Lieutenant-Colonel Francis Smith, Excerpt of a Report to General Gage on the Battles of Lexington and Concord, April 22, 1775

General Thomas Gage, Report on the Battles of Lexington and Concord, April 22, 1775

Major John Pitcairn, Report on the Battles of Lexington and Concord, April 26, 1775

John Dickinson, Letter to Arthur Lee, April 29, 1775

June 17, 1775 Bunker Hill

Who won the battle? The Americans / The British

After the American victory at Concord, a force of roughly 10,000 Massachusetts militiamen advanced on Boston and declared the city under siege.  Actually it was an incomplete siege, since the British were freely able to move troops and supplies into and out of the city by sea.  Nevertheless, the presence of rebel forces just outside Boston was a great embarrassment to British pride, so General Gage ordered an amphibious assault against American forces north of the city, in the hope of seizing the rebel headquarters and breaking the siege.  Suspecting that the British might attempt something along these lines, the Americans began to fortify Bunker Hill, which overlooked the coast.

Once Gage learned that new fortifications were going up, he ordered an assault against Bunker Hill as well as the nearby Breed’s Hill.  The British launched two attacks, both of which were repulsed by American fire.  However, the British had nearly a two-to-one numerical advantage, and a third assault finally drove the rebels from the two hills. Yet the battle was extremely costly for the British; out of a total of about 2,600 engaged, more than a thousand were killed or wounded. Gage, therefore, did not press the attack, the siege of Boston continued until March 17, 1776, when the British withdrew to Halifax, Nova Scotia.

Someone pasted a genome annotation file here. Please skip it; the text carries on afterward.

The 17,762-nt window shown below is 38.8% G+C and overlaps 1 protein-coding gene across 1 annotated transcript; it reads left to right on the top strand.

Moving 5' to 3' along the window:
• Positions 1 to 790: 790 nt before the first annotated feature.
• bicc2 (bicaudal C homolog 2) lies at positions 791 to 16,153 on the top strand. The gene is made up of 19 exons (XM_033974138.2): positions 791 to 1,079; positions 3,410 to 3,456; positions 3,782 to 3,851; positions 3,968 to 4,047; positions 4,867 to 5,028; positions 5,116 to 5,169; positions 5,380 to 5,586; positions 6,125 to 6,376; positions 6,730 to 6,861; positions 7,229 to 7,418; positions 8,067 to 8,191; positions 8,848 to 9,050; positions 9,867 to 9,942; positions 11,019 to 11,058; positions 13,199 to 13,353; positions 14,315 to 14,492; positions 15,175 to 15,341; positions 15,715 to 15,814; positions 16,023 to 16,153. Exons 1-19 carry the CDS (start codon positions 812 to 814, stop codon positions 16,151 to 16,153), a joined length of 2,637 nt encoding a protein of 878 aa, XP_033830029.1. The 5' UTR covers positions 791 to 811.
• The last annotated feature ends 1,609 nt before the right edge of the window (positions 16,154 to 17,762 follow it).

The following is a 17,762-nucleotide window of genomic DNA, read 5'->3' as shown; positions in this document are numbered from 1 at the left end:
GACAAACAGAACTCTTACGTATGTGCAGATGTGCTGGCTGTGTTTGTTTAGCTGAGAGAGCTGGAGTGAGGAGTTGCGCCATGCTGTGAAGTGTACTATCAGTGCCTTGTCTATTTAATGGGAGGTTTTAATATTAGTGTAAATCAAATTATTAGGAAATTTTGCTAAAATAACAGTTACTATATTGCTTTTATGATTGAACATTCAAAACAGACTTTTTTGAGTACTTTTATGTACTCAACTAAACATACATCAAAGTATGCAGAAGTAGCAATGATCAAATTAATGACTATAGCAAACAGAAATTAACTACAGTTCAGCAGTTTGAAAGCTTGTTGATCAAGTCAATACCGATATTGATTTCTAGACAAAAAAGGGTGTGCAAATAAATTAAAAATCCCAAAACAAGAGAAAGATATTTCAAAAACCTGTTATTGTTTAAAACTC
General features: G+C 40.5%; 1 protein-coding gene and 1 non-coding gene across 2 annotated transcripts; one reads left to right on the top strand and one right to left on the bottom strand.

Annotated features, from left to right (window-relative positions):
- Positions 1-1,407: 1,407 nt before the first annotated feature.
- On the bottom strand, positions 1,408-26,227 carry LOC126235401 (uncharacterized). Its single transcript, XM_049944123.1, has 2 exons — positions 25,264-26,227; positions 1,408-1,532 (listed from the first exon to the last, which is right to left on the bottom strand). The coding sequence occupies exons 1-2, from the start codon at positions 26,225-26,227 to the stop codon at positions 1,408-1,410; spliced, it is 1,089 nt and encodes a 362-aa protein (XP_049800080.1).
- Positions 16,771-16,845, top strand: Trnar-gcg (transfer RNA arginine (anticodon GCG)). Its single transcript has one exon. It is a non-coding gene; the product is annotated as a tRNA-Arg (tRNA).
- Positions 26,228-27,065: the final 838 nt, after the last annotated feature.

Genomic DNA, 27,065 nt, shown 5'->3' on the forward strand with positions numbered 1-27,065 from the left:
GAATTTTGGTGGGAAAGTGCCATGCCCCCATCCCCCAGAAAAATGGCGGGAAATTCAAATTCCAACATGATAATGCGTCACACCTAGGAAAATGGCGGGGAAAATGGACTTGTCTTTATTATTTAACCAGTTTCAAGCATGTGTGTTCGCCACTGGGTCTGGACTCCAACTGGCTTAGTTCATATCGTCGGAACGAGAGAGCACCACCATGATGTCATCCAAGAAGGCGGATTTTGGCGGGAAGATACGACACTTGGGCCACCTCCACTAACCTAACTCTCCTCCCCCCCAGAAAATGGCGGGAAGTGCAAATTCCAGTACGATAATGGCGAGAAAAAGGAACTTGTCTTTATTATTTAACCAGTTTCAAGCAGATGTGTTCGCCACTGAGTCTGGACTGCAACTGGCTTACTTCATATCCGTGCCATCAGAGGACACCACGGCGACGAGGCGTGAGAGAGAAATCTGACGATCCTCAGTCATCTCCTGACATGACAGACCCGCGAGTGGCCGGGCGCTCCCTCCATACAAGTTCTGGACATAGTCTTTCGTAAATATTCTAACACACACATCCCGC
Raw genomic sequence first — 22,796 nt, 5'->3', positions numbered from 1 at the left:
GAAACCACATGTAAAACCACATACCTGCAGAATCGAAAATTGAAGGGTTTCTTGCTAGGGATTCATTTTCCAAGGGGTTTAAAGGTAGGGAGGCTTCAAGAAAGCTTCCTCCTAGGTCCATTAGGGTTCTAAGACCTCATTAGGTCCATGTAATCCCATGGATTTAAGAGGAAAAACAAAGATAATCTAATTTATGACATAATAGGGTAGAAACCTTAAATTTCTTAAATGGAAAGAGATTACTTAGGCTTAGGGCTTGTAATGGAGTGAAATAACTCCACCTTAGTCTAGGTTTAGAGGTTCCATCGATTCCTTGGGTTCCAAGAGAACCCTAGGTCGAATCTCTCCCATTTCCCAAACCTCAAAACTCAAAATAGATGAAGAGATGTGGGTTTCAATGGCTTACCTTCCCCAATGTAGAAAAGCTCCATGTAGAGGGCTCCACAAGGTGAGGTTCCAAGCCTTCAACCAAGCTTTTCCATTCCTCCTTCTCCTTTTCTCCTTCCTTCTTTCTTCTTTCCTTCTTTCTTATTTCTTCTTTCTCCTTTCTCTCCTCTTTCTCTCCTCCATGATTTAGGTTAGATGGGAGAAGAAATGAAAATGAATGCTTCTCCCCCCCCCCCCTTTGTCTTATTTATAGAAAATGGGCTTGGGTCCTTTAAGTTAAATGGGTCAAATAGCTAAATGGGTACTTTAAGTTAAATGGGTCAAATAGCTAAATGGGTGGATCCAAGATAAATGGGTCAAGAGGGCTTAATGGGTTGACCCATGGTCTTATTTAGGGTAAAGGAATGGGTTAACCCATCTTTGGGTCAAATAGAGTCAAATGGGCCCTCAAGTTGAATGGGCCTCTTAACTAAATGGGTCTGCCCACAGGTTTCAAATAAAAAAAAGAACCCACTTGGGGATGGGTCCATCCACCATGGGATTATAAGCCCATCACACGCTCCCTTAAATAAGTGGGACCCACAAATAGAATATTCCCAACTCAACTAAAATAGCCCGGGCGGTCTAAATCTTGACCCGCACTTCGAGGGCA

It was the Battle of Bunker Hill that convinced the British government that this was no minor rebellion.  What they faced was a full-scale revolution, one that would require a large army, and probably the hiring of foreign troops as well.

John Trumbull, “The Death of General Warren at the Battle of Bunker’s Hill” (painting)

Lieutenant J. Waller, British Account of Bunker Hill, June 22, 1775

The Battle of Bunker Hill, Dispositions before the battle and the British plan

The Battle of Bunker Hill, First attack

The Battle of Bunker Hill, Second attack

The Battle of Bunker Hill, Final attack

Siege of Boston

Boston National Historical Park

November 13, 1775 Capture of Montreal

Who won the battle? Americans / British

While the main British force in America remained bottled up in Boston, the Continental Congress, meeting in Philadelphia, organized a Continental Army under the command of George Washington.  The Congress also hoped to take advantage of the British army’s inactivity by launching an invasion of Canada.  Many residents of the Thirteen Colonies believed that Canadians also sought to rid themselves of British rule, and hoped to spark a popular rebellion there by invading.

In September 1775 an American force under the command of General Richard Montgomery marched northward from Fort Ticonderoga in New York.  In early November they reached the city of Montreal, which fell with virtually no resistance on November 13.  Montgomery then turned to the northeast, advancing with his men along the St. Lawrence River toward Quebec, which was at that time the capital of British Canada.

December 31, 1775: Assault on Quebec

2. Who won the battle?  Americans / British